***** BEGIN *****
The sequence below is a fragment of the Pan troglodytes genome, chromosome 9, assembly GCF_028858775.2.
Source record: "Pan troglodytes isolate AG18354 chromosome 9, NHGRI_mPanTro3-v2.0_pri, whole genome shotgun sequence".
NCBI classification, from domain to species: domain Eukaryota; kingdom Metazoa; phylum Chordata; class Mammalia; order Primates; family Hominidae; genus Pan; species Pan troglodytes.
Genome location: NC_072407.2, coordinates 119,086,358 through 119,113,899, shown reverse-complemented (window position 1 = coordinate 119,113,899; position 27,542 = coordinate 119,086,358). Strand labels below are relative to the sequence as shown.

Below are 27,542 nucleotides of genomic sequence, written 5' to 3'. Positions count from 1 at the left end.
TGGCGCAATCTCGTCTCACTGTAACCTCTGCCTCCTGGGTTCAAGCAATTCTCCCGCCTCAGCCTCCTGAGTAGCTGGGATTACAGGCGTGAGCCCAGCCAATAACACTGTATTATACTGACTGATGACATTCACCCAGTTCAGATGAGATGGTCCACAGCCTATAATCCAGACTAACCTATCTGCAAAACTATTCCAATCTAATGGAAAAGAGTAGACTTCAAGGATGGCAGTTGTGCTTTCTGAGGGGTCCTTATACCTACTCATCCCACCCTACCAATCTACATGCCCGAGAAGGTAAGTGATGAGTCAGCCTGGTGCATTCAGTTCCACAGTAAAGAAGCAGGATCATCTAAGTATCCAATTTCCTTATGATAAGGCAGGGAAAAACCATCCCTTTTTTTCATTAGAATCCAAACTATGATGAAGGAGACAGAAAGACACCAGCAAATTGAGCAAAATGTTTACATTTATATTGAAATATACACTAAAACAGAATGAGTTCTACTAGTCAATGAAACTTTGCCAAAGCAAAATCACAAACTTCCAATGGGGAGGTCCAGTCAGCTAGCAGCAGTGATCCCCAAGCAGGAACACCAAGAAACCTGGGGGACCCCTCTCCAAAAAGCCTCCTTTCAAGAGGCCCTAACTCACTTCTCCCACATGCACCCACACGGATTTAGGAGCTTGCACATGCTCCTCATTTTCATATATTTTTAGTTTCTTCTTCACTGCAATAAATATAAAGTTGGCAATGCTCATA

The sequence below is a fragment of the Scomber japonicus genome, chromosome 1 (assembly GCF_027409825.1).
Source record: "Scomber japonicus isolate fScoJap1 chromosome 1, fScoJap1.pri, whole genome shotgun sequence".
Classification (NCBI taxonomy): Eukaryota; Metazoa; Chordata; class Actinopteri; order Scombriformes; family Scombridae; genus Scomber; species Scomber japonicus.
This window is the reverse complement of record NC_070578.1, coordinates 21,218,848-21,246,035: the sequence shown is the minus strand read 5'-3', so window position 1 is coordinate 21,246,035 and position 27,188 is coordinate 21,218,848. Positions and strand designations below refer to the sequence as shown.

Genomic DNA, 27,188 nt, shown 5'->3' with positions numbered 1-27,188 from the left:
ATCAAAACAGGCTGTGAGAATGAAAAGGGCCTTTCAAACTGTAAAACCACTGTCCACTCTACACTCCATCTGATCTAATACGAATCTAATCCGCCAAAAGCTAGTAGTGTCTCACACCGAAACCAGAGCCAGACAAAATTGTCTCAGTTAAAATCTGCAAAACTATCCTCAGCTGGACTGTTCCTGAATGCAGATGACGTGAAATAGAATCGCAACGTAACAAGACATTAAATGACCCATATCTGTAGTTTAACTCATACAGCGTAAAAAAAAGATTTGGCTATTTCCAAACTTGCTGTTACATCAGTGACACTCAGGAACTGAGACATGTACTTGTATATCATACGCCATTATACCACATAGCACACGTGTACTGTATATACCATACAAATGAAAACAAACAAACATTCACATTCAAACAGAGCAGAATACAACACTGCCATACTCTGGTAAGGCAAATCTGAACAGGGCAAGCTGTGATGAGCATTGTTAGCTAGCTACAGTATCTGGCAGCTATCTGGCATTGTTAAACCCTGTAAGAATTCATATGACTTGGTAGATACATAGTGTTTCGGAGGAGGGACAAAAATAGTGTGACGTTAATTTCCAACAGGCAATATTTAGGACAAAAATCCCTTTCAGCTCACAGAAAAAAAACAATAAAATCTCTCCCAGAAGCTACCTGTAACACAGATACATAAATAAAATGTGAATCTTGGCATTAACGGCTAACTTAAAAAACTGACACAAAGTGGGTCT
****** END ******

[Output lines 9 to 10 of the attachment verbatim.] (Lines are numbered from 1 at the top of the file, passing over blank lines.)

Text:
Classification (NCBI taxonomy): Eukaryota; Metazoa; Chordata; class Actinopteri; order Scombriformes; family Scombridae; genus Scomber; species Scomber japonicus.
This window is the reverse complement of record NC_070578.1, coordinates 21,218,848-21,246,035: the sequence shown is the minus strand read 5'-3', so window position 1 is coordinate 21,246,035 and position 27,188 is coordinate 21,218,848. Positions and strand designations below refer to the sequence as shown.